Conducive magazine has another piece on international adoption. This time an editorial piece by Hilbrand Westra, Chair of Adoptees United International.
International Adoption and the Fight for Human Rights
adoption has quietly become a large, lucrative business. While
international adoption agencies would no doubt like to keep it this
way, adult international adoptees are now asking questions. They are
participating in a debate over whose best interests the practice
actually serves, or should serve: the adopter or the adoptee? Taking a
critical look at the practice of international adoption, chairman of United Adoptees International Hilbrand Westra explores its disturbing overlaps with free market
practices and religious justifications, and lays out solutions for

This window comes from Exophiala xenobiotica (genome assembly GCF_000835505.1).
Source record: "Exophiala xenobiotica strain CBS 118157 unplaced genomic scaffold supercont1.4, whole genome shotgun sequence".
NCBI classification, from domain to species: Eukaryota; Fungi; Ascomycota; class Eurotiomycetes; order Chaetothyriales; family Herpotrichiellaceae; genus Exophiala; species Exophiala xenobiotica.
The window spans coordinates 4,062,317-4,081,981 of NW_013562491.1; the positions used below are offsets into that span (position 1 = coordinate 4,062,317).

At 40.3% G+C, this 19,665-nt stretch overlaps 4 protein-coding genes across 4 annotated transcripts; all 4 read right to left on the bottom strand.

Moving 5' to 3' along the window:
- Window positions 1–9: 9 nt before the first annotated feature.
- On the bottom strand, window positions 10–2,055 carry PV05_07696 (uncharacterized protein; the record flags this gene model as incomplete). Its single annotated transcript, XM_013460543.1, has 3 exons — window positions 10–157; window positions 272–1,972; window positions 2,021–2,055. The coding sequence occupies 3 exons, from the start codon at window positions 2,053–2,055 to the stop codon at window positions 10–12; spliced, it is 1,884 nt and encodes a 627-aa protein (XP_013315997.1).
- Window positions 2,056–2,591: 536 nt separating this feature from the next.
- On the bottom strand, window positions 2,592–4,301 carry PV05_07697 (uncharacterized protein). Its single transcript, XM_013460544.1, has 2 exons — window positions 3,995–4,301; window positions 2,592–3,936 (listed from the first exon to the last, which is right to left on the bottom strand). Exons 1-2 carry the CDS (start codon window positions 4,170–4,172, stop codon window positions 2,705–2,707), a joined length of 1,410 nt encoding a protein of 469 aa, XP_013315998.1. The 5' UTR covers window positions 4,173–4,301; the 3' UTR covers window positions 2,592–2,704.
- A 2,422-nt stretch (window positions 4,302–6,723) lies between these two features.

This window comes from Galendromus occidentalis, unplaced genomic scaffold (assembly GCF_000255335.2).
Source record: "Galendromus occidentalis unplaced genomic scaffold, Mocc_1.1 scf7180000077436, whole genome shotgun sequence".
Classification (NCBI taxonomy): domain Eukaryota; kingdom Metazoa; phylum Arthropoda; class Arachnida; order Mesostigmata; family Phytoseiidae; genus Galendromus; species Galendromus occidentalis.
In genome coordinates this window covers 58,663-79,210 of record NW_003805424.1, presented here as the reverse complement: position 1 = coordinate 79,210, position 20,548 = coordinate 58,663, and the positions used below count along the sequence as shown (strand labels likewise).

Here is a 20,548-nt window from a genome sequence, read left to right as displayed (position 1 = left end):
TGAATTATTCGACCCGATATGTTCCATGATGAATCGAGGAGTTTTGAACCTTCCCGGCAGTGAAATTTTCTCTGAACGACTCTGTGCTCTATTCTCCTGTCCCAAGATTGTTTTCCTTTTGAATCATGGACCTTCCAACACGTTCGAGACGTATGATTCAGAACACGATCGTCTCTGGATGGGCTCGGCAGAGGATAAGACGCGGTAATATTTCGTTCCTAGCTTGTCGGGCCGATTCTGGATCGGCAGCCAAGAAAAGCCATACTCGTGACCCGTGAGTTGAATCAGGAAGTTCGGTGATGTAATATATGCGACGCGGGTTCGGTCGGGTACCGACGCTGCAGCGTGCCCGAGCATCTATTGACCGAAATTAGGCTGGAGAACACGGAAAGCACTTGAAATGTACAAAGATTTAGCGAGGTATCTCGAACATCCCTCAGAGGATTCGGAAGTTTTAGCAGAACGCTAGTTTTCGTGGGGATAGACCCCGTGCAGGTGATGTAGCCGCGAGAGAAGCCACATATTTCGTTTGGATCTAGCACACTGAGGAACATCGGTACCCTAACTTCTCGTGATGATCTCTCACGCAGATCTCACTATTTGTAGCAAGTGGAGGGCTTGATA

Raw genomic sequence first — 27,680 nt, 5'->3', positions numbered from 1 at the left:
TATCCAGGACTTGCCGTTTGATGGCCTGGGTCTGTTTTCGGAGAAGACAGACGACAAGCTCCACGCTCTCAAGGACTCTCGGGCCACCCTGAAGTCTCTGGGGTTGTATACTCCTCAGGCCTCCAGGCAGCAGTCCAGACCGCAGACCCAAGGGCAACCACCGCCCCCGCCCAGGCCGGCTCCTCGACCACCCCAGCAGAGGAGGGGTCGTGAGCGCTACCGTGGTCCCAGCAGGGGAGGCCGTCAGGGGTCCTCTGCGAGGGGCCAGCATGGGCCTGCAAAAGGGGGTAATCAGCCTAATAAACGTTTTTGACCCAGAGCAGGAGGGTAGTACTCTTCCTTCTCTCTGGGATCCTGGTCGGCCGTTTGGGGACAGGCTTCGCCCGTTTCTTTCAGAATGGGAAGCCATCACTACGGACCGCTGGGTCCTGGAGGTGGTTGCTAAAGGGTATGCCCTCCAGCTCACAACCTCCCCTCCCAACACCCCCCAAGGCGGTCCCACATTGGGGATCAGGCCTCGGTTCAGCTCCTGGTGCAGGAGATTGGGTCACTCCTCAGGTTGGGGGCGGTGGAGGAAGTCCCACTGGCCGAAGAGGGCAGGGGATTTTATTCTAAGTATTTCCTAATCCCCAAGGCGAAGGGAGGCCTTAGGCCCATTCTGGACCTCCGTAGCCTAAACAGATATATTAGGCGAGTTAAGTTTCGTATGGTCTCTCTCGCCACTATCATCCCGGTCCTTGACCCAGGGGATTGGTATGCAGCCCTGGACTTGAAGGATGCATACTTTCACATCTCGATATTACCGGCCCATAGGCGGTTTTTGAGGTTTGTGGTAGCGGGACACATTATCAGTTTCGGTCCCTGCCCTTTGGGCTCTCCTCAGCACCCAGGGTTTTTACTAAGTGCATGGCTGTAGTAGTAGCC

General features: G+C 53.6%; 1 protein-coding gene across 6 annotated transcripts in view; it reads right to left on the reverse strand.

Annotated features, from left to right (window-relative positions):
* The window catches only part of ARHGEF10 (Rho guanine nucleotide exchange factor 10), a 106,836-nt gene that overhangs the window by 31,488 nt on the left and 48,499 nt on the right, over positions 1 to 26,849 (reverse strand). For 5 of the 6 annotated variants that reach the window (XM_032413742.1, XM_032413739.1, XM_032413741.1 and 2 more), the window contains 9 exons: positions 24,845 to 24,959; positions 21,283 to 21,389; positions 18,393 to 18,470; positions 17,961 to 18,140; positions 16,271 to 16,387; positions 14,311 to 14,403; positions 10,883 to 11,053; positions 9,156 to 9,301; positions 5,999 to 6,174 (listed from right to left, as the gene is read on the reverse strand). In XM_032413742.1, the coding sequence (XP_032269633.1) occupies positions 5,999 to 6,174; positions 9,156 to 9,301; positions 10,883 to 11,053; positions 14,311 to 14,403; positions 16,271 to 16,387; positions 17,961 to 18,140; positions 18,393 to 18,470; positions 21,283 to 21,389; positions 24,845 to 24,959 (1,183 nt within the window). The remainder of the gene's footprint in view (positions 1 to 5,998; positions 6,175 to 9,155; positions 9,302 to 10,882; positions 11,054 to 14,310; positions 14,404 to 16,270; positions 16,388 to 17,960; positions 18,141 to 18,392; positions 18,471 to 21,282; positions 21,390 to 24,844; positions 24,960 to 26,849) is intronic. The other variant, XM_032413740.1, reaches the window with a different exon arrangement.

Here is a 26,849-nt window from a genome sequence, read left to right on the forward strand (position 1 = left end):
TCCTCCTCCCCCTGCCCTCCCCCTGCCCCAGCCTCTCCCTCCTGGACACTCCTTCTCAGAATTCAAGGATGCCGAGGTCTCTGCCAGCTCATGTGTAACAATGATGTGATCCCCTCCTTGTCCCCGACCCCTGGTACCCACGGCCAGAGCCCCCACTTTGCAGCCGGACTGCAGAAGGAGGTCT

practical legal reform. Westra shows the power of an emerging
collective adoptee voice shaping what was once seen as an inevitable
You can read the whole article here.
while these questions should be asked of international adoptions, so should they of domestic. after spending many years in the domestic process, it was very questionable whose human rights were being considered by keeping children in foster care for years and years in case their biological parents got their act together.
On the other hand, in both domestic and international adoption many families make the choice to place their child for adoption.
In the end we adopted internationally. meeting and getting to know my childs birth mother was an amazing gift to everyone involved. Unfortuntley not many people will ever know our amazing story, because when they see or hear a child is adopted, they assume it was unjust.